Throwing it down the sink is not an option 

And the campaign is a success. The lab rooms in wings 16, 17 and 18 at Nijenborgh already seized the opportunity. And so every week, Bosman, FSE’s hazardous materials employee, receives a dozen or so grey boxes of jars with corroded caps and rusty gas bottles. Substances for which she then has to find a carrier with the proper permits. Gases, for example, explosives, or corrosive substances.

That’s not always easy. ‘What’s often difficult here is that you have researchers who finish their PhDs after four years. And then when you do a synthesis, you often save your semi-finished products, so they can continue later, if necessary,’ says Tiemersma. 

No label

There’s nothing wrong with that. Except for the fact that those semi-finished products stay in the cabinet, sometimes dissolved in other substances. ‘And then the label’s missing too’, Tiemersma says. ‘You’ll have a bottle with some substance and no idea what it is. You can’t do anything with it.’

They’re like kids with their toys

‘And we absolutely don’t bring a substance like that to the new lab’, Bosman says. ‘But it can’t go back into the cabinet either.’

If they’re lucky, someone in the lab remembers who the jar belongs to and what might possibly be in it. In other cases, a long search begins. ‘Then it’s numerous phone calls and emails and searching to find out where someone went’, Bosman says.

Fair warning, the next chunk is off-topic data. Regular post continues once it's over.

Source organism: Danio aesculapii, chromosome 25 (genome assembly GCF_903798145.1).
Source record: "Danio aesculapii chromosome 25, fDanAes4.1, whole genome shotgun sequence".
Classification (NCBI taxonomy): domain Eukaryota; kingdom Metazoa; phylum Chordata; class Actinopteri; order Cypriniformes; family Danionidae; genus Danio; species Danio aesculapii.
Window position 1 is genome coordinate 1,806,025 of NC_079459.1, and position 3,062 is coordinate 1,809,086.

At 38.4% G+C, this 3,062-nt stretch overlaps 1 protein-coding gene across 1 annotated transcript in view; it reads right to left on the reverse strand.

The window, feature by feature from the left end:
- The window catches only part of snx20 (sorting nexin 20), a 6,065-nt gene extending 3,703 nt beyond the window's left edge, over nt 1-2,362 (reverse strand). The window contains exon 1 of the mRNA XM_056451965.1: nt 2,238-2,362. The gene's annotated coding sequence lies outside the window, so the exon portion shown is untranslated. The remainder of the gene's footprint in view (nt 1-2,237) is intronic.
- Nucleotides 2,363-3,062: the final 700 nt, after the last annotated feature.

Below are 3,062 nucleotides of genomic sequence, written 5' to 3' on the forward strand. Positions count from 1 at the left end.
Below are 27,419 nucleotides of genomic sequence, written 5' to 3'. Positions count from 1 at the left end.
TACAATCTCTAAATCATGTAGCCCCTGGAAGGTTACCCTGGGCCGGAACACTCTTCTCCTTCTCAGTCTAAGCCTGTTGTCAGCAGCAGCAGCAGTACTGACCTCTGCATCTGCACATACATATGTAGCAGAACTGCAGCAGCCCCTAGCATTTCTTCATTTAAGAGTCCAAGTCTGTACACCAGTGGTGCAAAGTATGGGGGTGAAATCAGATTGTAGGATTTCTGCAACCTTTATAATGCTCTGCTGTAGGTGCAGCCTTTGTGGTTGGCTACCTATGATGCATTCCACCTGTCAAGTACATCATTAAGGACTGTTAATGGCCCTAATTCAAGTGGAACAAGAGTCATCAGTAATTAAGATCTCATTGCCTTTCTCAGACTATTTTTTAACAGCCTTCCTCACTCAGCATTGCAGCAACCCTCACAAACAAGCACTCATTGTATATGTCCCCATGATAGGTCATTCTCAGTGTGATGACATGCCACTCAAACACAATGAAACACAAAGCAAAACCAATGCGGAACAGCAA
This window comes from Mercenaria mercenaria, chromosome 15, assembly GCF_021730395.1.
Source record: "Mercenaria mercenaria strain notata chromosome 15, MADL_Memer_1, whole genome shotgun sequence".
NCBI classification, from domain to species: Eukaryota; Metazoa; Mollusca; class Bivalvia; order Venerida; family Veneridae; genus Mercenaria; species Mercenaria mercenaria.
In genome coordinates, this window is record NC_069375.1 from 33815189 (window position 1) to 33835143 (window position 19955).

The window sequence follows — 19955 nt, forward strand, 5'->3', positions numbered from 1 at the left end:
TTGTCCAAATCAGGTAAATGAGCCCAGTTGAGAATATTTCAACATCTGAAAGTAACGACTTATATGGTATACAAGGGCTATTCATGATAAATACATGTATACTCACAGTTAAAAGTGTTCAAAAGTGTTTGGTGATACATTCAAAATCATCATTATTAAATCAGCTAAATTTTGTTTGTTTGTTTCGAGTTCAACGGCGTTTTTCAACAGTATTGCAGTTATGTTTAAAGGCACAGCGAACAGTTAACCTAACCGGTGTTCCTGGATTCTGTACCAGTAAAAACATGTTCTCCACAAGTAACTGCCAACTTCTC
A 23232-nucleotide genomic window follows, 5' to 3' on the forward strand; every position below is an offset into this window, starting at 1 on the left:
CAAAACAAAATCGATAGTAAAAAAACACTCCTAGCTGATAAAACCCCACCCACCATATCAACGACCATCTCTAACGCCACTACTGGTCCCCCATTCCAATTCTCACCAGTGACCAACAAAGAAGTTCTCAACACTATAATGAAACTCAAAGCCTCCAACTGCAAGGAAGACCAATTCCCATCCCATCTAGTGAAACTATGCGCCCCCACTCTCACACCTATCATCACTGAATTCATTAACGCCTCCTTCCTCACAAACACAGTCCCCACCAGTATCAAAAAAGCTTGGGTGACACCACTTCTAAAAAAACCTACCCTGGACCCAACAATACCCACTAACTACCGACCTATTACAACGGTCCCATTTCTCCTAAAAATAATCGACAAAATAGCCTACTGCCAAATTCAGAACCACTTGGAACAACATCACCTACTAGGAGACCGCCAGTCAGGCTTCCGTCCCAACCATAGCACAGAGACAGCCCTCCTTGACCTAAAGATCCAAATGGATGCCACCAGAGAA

Tiemersma nods. ‘Because throwing it down the sink is not an option. Not ever.’

Clean-up day

She estimates that they’ll still be busy cleaning up for two years, she says. But above all she hopes that after this, it will no longer be necessary. ‘Ideally we’d have something like an annual clean-up day.’ 

Which might even work, too. Groups now even come to see them of their own accord, Bosman says. ‘We even had one group that had organised a clean-up day on Halloween. They called it HelloClean. And then they did something fun afterwards.’ 

Moreover, what she sees now is also a relic of another time, Tiemersma says. ‘Department and research leaders are increasingly aware of the importance of safety. In the past, it was often the last item on the list, but that’s changed now.’

Meanwhile, Rozeboom is preparing for the first clean-up day in her lab. And despite the fact that they have to scale down, it might become a hassle. Because of the sheer number of bottles and jars, but also because researchers are often quite attached to their substances. ‘Then they haven’t touched it in years, but when they see it, they don’t want to part from it.’ She smiles. ‘Then they’re like kids with their toys.’